Human Biology Program, University of Indianapolis
March 27, 2015 1:45, Grand Ballroom A/B
Beauty, or sexual attractiveness, is both a cultural obsession and an evolutionary problem. The female waist-hip ratio (WHR) has been regarded in evolutionary literature as an indicator of overall health and fertility and it has been proposed that males have been selected to find an ideal WHR of approximately 0.70 to be most attractive. Simultaneously, however, it is observed that women often compromise their health in order to meet perceived standards of beauty. This research explores representations of women in 1045 examples of Western and non-Western, contemporary and ancient art produced for a variety of audiences in order to understand how the WHR is depicted across cultural, geographical, and temporal boundaries. WHR measurements were taken from digital versions of artwork using ImageJ software and statistically analyzed using Microsoft Excel.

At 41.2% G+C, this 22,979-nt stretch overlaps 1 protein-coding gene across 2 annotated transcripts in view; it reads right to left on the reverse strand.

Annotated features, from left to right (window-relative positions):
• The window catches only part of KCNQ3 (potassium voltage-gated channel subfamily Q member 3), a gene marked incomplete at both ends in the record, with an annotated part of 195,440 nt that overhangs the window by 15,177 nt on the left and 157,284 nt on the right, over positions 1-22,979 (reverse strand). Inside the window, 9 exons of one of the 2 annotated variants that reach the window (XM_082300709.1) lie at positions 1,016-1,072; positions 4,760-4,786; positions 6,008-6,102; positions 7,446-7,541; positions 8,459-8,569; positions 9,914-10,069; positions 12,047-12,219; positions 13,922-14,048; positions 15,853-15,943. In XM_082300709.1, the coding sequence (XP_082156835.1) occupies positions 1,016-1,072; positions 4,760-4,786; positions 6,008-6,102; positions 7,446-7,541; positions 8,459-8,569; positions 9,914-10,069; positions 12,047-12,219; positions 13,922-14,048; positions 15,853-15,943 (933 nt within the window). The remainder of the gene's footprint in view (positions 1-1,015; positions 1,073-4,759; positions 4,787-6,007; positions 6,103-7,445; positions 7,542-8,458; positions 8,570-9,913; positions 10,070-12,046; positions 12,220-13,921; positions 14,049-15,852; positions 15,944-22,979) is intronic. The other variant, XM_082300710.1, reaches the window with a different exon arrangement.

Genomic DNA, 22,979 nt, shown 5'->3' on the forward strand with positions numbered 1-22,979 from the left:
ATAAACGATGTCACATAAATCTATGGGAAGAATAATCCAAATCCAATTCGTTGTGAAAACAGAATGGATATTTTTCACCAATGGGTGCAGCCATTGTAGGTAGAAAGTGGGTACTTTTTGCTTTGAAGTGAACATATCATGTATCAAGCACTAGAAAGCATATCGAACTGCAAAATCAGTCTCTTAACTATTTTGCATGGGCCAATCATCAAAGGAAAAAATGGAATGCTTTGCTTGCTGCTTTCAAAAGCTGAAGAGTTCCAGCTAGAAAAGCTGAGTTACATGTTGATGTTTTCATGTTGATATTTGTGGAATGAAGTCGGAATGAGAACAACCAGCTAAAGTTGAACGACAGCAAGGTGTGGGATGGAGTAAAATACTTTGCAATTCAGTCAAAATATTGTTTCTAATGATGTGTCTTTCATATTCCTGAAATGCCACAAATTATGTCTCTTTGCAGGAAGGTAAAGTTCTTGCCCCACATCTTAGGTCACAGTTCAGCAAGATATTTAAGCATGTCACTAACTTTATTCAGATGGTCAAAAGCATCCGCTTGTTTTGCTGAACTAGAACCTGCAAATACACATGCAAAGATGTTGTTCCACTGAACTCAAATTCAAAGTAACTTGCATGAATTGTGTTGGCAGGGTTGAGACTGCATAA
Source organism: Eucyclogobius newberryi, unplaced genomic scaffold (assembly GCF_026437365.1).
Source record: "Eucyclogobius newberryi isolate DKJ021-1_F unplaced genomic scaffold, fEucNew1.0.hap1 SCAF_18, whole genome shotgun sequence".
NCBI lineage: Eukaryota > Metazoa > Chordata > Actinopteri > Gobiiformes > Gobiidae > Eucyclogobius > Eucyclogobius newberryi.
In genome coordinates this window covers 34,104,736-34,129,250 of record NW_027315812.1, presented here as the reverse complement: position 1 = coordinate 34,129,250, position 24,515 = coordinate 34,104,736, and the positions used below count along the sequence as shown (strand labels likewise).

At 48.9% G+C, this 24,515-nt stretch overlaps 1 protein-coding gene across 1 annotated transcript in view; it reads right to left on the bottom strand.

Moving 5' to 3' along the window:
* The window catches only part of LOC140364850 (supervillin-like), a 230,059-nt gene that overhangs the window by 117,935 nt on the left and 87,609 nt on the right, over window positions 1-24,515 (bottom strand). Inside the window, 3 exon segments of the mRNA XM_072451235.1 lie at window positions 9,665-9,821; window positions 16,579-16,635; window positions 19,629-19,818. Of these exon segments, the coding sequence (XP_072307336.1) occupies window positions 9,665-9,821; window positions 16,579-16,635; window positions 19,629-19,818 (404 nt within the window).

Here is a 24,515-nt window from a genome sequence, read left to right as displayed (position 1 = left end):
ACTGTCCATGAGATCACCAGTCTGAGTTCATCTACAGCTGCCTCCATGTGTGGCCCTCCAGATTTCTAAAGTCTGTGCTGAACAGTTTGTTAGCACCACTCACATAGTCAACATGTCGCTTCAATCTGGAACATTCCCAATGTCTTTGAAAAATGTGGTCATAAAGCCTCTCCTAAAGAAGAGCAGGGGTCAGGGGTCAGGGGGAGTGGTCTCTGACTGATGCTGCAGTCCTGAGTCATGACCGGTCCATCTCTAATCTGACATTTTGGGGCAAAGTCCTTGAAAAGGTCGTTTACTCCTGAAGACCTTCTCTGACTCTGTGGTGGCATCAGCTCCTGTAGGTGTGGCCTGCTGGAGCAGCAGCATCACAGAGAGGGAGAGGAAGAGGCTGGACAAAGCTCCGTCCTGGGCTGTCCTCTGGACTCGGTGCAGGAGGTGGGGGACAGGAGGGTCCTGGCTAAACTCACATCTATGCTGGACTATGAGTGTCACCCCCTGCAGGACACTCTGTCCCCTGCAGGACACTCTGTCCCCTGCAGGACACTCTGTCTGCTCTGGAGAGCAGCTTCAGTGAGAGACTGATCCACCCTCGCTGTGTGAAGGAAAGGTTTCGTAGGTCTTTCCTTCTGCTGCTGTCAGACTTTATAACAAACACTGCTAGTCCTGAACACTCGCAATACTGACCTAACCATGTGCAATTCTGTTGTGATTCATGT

Overall, artistic representations of women tend to depict unrealistically low WHRs. The distortion is not just a modern or Western phenomenon and can be seen in ancient art as well as fine and popular art. Additional comparisons between digitally altered commercial images of models and their originals suggest a directional preference towards a lower, less realistic WHR. Because this directional preference does not correspond to optimal fertility, we infer a strong influence of non-evolved cultural and individual determinants. We further suggest that WHR communicates multiple meanings that operate at different levels of behavior and abstract fantasy. The role of natural selection in determining ideals of attractiveness has been greatly overstated.